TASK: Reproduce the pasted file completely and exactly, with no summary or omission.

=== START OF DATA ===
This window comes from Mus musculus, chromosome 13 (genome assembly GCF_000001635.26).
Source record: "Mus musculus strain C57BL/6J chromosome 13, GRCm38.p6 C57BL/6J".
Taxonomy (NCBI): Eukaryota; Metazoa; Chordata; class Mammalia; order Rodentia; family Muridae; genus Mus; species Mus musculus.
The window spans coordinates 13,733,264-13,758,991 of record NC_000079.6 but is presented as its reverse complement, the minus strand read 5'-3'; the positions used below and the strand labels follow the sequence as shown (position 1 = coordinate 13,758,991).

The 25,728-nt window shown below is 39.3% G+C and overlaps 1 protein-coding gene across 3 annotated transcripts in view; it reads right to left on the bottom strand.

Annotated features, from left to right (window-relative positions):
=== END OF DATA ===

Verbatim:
This window comes from Mus musculus, chromosome 13 (genome assembly GCF_000001635.26).
Source record: "Mus musculus strain C57BL/6J chromosome 13, GRCm38.p6 C57BL/6J".
Taxonomy (NCBI): Eukaryota; Metazoa; Chordata; class Mammalia; order Rodentia; family Muridae; genus Mus; species Mus musculus.
The window spans coordinates 13,733,264-13,758,991 of record NC_000079.6 but is presented as its reverse complement, the minus strand read 5'-3'; the positions used below and the strand labels follow the sequence as shown (position 1 = coordinate 13,758,991).

The 25,728-nt window shown below is 39.3% G+C and overlaps 1 protein-coding gene across 3 annotated transcripts in view; it reads right to left on the bottom strand.

Annotated features, from left to right (window-relative positions):